Following the first game's release, a pilot for a tentative animated series was created — but was never greenlit for a full series run. Fans received a taste of what could have been when animator Seth Kearsley tweeted that he'd found a VHS copy of the pilot's animatic. That pilot  — which can occassionally be found on YouTube — is true to the tone of the game, and it would have been neat to see its complex narrative given the episodic treatment.

America's Next Muppet

With the recent release of "Muppet Mayhem" on Disney+, it's clear that the Muppets are still a key piece of the Disney brand. There has been plenty of Muppet media, spanning from children's cartoons to primetime television for older audiences to several theatrical films. However, not every Muppet project has seen the light of day, including a tentative reality show once conceived as "America's Next Muppet."

The title is an overt homage to the likes of "America's Next Top Model" and other reality show competitions that were rampant during the '00s. In 2005, it was announced that ABC was pursuing a Muppet show with a similar premise, with viewers selecting the newest Muppet cast member.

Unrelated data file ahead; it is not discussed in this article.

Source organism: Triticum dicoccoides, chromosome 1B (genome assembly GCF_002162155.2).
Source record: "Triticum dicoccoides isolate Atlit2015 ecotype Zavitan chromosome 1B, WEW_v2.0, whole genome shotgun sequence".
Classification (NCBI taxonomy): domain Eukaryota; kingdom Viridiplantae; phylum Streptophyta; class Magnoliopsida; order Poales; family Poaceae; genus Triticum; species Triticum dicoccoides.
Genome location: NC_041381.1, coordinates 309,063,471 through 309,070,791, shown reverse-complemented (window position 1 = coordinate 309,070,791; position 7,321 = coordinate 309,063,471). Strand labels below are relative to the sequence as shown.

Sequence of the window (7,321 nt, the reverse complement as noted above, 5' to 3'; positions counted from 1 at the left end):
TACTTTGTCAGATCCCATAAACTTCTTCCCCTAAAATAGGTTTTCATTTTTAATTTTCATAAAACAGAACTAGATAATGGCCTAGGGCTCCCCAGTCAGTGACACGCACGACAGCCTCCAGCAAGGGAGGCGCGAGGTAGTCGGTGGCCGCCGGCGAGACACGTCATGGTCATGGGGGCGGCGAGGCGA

Apparently, a pilot episode was filmed and submitted for network approval, but didn't end up testing well enough to receive the green light. No footage or still images from that pilot have surfaced, with only a scarce amount of information available in regards to what the show would have been. In a day and age where lost media is resurfacing in great volume, perhaps one day fans will finally get a peak of the Muppet show that never got to play the music, let alone light the lights.

That Darkwing Duck episode where he fought Satan

He is the terror that flaps in the night; the winged scourge that pecks at your nightmares.  

A gem of the Disney Afternoon programming block in the early '90s, "Darkwing Duck" was Disney's attempt at a colorful crime fighter for the kids. The show told the story of Drake Mallard, a talking duck who spends his nights in the city of St. Canard, operating as a masked crime fighter. With his adopted daughter Gosalyn and buddy Launchpad McQuack in tow, Drake (AKA Darkwing Duck) tangled with zany villains such as Megavolt, Quackerjack and... even Satan himself?

Yes, Darkwing Duck did indeed fight the devil in the episode "Hot Spells." Not that you'd know that, however, because the episode has been essentially banned. Currently AWOL from Disney+, aside from fan uploads, there appears to be no way to view the episode.

That Suite Life episode where Zack pretended to be dyslexic

As modern culture has evolved, it has become more sensitive to certain subjects, particularly when it comes to the physically or mentally impaired. For one example, consider "Smart & Smarterer," an unaired episode from 2005's debut season of "The Suite Life of Zack & Cody."